The annual School of Arts & Sciences Student Symposium will be held from 1 p.m. to 6 p.m. April 11 in the Modlin Center for the Arts, where there will be oral presentations, poster sessions, performances and art exhibits of students’ research from across the disciplines. The entire University of Richmond community is invited to see the students’ presentations.
Vincent Wang, associate dean of School of Arts and Sciences, said the undergraduate symposium was an occasion to celebrate and honor students’ research and creative arts.
“We encourage students to hone their professional skills such as making presentations about their research findings in front of their peers and professors, receive critique and then make improvement so that maybe they can submit for publication or go to professional conferences,” Wang said.
Laura Runyen-Janecky, a biology professor, said the symposium originated about 30 years ago in the chemistry department. Runyen-Janecky is the faculty coordinator of the event.
“This was all happening in the Gottwald Science Center,” she said. “It was a very small thing, and I think there were 15 posters. Now there are about 150.”
Several students will present research they did over the summer, partially because it is a requirement for students who receive one of the summer fellowships offered by the university. However, there will also be many students who will present their work on projects done during the school year, Runyen-Janecky said.
Alyson Fraser, a senior with a leadership studies major and women, gender & sexuality studies minor, will present her research work as a poster presentation. Her research, titled “Abuse, Awareness and Advocacy in Young Adult Literature,” is about how authors approach the topic of sexual violence in young adult literature.
“The main things I searched for were what resources the authors provided in the book, whether or not the author perpetuated rape myths like common ideas about rape that often place blame on the victim, and if the authors brought awareness to the mental health issues that result from trauma,” Fraser said.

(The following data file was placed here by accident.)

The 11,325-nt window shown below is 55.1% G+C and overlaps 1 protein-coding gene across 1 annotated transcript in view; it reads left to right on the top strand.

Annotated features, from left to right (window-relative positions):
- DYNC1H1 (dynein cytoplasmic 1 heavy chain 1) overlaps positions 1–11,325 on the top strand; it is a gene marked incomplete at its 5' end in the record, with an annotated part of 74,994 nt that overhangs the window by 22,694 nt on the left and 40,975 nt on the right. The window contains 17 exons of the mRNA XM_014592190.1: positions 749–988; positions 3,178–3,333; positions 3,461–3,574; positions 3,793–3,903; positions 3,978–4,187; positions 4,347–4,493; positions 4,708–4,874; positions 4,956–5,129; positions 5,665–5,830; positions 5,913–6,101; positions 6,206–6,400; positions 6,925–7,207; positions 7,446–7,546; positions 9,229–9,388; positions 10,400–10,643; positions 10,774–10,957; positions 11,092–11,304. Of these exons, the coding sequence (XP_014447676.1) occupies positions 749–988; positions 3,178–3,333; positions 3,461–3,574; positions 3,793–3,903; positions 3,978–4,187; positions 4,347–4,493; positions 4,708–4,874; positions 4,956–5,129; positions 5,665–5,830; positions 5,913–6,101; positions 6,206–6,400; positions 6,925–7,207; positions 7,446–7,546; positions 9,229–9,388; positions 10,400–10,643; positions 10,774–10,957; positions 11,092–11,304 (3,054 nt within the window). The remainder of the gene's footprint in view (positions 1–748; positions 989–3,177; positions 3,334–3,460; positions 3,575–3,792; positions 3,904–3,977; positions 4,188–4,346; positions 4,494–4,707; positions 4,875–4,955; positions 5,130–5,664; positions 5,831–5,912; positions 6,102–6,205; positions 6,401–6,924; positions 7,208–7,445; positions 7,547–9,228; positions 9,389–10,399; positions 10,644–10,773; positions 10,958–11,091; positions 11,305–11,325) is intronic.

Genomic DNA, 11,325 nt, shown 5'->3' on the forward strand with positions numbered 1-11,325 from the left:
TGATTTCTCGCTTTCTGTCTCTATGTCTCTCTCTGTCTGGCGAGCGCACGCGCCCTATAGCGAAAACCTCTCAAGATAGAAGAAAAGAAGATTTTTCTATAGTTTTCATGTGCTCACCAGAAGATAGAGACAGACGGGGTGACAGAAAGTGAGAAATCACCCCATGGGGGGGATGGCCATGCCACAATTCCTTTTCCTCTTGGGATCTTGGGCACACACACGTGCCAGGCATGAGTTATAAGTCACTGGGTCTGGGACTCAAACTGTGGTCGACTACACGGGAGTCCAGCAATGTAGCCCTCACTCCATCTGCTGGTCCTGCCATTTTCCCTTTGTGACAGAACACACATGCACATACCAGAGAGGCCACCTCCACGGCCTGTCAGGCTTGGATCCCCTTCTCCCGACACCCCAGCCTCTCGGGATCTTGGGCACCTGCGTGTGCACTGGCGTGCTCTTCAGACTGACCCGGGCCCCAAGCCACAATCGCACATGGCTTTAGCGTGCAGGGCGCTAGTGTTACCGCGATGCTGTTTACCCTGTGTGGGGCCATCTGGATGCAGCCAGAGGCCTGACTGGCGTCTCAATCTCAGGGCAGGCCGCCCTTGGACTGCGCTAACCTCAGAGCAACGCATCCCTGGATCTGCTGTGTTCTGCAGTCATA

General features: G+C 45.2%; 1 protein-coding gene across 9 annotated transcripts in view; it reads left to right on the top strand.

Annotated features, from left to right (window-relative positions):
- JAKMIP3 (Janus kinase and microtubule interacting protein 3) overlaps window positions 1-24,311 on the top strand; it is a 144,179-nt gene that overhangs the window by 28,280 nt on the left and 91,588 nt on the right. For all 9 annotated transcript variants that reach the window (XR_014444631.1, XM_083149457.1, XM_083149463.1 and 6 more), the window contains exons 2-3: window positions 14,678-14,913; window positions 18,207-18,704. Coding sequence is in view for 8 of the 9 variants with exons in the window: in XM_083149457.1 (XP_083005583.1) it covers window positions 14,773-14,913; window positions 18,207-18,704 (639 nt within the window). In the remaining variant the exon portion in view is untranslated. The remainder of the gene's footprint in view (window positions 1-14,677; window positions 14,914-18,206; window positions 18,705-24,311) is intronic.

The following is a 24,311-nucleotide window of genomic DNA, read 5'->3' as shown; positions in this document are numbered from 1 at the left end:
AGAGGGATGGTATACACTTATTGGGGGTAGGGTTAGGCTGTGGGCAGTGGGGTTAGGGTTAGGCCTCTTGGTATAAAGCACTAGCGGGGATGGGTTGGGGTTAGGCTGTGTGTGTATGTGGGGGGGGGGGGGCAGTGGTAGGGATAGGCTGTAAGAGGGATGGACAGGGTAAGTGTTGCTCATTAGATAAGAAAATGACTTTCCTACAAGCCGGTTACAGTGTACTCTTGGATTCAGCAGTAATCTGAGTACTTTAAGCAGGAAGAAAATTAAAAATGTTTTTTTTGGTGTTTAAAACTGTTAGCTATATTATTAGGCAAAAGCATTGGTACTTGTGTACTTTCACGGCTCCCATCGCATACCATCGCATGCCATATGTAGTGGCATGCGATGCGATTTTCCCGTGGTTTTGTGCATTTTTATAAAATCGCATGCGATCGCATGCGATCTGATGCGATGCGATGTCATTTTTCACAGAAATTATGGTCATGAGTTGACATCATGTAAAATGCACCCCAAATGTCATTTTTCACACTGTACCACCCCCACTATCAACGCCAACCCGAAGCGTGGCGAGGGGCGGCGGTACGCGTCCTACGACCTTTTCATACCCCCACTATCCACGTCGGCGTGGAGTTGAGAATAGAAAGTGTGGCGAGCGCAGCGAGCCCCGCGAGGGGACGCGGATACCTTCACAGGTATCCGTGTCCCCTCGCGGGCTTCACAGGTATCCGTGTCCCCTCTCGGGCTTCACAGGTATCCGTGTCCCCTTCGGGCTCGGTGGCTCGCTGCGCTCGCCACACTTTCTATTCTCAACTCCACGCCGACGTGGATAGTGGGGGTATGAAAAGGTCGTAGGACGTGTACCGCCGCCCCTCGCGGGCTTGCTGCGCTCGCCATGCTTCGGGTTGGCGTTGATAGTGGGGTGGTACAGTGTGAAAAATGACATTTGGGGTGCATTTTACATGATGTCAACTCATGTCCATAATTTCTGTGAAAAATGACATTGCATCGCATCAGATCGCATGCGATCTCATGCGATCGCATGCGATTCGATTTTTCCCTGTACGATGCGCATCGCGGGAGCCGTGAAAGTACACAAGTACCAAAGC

Fraser said she was slightly nervous because the topic tended to make people uncomfortable, but at the same time she thought it was an important issue that needed to be discussed.
“Since I am a leadership major, I examined the authors as leaders because they have a considerable amount of power to influence culture, and I believe it’s important that they approach this sensitive topic in a responsible way,” Fraser said.
At the end of the symposium there will be a dinner for student presenters and their mentors. Elizabeth Baughan from the classics department is this year’s keynote speaker, Runyen-Janecky said.
Runyen-Janecky said Wang recently suggested to have the symposium and the honors convocation on the same day next year.
“There’s a lot of celebration in the last two weeks of classes and one of the ideas is to combine things so that people are more likely to go to things if they are all in one day,” she said.
Contact reporter Sabrina Islam at firstname.lastname@example.org